Pfizer Study Shows COVID-19 Vaccination Reduces Symptoms, Improves Work Productivity
There is presently no federal law in the US that guarantees paid time off for employees, and many are not even eligible for unpaid time off.
A 2020 U.S. Bureau of Labour Statistics report states that 78% of employees have access to paid sick leave. This indicates that when illness strikes, nearly one in four workers could face financial difficulties.
COVID-19 can have a substantial negative impact on people’s health and well-being, which lowers their quality of life in relation to their health. Fever, coughing, and exhaustion are common signs of infection that hinder productivity and make it more difficult to work and do everyday duties.
The World Health Organisation states that the COVID-19 immunisation, in particular the bivalent BNT162b2 formulation, has demonstrated “very high efficacy against severe disease and moderate efficacy against symptomatic SARS-CoV-2 infection.”
In a research released in October, Manuela Di Fusco, senior director of Health Economics and Outcomes Research at Pfizer, and her team examined how the company’s BA.4/5 BNT162b2 COVID-19 vaccine affected symptoms, productivity at work, and health-related quality of life (HRQoL).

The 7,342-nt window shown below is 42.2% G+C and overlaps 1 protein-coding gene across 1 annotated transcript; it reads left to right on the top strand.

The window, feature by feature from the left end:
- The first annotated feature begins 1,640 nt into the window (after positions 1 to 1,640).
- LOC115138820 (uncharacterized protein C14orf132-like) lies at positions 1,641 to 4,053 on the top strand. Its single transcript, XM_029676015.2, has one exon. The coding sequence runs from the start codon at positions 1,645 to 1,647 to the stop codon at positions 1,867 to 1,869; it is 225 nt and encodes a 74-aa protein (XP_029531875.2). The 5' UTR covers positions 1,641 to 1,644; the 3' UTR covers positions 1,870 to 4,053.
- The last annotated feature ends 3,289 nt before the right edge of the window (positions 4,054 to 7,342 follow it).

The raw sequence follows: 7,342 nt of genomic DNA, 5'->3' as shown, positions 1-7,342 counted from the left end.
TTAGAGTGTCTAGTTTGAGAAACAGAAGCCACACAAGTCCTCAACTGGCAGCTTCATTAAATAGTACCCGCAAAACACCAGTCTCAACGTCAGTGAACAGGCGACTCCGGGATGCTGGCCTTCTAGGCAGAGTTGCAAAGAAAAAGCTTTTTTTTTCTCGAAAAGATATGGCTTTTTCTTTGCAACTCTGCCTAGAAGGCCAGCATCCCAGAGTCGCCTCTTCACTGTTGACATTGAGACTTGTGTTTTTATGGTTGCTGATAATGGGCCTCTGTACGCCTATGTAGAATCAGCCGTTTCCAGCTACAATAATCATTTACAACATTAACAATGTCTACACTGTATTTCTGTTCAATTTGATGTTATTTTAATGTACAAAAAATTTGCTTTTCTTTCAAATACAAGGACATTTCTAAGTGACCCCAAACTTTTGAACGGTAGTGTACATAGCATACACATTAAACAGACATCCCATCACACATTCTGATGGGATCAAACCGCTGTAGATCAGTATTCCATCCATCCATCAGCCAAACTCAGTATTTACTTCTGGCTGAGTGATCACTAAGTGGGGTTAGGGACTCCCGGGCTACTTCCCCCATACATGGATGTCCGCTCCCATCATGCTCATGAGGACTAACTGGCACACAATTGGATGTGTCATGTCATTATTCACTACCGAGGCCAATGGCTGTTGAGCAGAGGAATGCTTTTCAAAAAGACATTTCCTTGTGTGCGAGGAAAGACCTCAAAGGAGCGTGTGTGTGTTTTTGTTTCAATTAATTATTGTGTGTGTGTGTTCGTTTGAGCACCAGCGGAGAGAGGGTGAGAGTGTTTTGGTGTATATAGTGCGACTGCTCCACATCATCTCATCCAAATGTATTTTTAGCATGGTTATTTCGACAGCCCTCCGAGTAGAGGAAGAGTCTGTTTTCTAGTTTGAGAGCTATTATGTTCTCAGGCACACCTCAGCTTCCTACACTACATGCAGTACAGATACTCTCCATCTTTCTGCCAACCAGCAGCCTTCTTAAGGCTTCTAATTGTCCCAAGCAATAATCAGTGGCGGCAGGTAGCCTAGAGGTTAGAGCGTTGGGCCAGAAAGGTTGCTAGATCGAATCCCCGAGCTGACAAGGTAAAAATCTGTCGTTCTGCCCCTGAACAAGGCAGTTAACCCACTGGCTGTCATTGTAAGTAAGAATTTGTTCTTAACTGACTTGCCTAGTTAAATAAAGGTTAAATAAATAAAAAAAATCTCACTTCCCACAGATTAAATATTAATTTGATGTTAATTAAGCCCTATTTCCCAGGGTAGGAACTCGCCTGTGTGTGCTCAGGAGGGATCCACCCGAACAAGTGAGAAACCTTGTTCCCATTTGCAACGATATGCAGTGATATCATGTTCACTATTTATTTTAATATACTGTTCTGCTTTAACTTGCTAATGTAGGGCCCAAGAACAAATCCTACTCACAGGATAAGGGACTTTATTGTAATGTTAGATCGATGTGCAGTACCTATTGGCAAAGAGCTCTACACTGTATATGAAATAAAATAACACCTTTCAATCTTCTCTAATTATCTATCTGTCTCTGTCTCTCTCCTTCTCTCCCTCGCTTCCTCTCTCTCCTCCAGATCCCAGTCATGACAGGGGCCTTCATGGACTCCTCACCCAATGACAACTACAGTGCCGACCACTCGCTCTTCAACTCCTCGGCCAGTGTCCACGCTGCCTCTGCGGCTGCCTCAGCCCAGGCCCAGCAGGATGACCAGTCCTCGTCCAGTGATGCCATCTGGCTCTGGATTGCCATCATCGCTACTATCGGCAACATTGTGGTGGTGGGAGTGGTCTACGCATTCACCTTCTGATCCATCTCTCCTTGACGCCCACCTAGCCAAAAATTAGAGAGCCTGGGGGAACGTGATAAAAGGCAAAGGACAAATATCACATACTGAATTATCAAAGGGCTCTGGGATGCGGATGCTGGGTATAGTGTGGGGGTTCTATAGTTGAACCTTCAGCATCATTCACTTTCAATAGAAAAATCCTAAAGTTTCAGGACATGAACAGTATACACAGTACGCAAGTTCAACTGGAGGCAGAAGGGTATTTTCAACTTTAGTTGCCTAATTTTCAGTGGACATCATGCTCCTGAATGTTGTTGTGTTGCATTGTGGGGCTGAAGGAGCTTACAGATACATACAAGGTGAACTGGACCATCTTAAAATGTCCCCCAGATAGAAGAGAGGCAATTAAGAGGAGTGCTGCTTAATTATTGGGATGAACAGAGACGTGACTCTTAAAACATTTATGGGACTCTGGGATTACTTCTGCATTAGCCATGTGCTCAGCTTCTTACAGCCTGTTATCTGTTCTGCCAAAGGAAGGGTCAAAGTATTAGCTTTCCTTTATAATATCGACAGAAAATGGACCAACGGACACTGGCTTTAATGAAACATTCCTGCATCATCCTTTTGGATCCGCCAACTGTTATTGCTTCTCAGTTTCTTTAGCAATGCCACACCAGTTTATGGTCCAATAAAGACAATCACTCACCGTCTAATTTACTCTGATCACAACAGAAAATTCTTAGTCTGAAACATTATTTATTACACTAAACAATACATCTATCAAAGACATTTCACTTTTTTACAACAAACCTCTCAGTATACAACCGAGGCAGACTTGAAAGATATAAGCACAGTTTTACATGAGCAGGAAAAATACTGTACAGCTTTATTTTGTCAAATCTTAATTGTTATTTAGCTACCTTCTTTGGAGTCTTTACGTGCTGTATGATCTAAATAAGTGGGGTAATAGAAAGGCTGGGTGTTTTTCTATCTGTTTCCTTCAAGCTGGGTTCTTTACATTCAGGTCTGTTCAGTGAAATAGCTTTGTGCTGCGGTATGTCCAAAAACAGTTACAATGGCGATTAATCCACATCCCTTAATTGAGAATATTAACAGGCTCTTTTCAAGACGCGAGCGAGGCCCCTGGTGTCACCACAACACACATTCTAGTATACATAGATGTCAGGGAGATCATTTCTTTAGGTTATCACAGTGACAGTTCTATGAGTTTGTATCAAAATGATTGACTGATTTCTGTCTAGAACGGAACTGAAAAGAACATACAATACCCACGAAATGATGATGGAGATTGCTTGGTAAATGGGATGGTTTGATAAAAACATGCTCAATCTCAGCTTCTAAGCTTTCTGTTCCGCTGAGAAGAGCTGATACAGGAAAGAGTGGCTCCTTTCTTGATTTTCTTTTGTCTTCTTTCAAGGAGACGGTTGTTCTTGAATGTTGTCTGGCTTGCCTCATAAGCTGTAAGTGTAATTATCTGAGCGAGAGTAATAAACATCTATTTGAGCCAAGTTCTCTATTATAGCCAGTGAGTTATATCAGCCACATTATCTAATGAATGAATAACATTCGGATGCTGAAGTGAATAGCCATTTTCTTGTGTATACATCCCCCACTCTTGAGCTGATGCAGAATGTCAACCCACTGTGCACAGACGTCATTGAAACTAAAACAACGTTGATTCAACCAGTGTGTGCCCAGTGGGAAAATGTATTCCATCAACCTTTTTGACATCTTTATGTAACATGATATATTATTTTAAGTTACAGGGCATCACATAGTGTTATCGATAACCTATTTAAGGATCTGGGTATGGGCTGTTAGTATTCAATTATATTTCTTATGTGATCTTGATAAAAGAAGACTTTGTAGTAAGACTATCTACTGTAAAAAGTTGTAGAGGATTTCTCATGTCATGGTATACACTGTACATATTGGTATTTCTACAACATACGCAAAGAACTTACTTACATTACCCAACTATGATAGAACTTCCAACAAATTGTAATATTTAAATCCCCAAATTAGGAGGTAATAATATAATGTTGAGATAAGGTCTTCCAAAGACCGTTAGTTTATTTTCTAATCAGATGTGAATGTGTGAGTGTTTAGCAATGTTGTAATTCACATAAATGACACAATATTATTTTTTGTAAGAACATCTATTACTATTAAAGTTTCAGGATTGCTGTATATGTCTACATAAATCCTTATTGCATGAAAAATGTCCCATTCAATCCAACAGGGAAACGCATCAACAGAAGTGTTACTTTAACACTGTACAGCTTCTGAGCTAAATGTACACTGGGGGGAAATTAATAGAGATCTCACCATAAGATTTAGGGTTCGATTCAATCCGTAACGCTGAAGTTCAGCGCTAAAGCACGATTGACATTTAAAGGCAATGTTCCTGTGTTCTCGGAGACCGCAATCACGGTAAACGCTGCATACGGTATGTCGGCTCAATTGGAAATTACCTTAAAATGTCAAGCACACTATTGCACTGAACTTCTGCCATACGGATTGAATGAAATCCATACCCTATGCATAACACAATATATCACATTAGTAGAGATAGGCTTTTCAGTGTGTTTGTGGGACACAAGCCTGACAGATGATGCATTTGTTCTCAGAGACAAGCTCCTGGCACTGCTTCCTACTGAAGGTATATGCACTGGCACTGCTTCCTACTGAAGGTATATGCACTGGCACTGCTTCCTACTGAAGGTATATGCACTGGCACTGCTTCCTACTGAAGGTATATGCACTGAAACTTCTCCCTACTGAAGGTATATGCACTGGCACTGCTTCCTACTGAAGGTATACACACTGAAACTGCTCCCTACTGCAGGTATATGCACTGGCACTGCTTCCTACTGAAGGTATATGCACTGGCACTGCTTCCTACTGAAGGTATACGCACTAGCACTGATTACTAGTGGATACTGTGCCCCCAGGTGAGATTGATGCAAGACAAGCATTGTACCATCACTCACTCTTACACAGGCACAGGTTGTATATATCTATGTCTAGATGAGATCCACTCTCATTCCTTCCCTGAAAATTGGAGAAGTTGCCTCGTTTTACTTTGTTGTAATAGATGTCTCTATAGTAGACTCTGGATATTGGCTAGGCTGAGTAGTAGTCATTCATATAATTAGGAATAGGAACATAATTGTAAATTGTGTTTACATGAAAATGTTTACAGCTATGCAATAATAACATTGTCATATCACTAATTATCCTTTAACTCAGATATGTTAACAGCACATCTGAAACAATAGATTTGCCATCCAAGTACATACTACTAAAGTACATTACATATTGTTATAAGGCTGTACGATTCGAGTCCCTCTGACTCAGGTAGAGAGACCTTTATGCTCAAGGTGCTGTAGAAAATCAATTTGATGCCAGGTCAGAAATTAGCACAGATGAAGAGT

A total of 643 participants were enrolled in the study: 316 of them were vaccinated and 327 of them were not. Those who had never gotten the COVID-19 vaccine as well as those whose dose had expired more than a year ago were included in the unvaccinated cohort. The participants’ average age was 46.5 years, and 25.7% of them had one or more comorbid conditions. This study focused on adults with a positive test result and at least one acute COVID-19 symptom. Participants were people who were tested for SARS-CoV-2 at CVS Health test sites. Participants provided patient-reported outcomes.
Online questionnaires were used in the trial to gather baseline data on participant demographics, comorbidities, history of infections, and COVID-19 immunisation. Information on modifications in immunisation and infection status, as well as COVID-19 antiviral therapy, was also supplied by the participants. Using established criteria, the study assessed participants’ symptoms, HRQoL, weariness, job productivity, and impairment from activities at various periods during a four-week period.
The study’s conclusions showed that the group that received the vaccination experienced a reduction in acute symptoms, especially the systemic and respiratory symptoms that are frequently connected to COVID-19. Furthermore, the vaccinated group outperformed the unvaccinated group in work performance, even though all subjects had some negative impacts on their total HRQoL. Those who had got the vaccination showed reduced absence rates and fewer lost work hours as proof of this.
The researchers found that compared to the unvaccinated group, the vaccinated group exhibited fewer and milder symptoms. Moreover, the increased efficiency with which they perform their jobs highlights the positive impact of the COVID-19 vaccination on people’s ability to effectively carry out their daily responsibilities.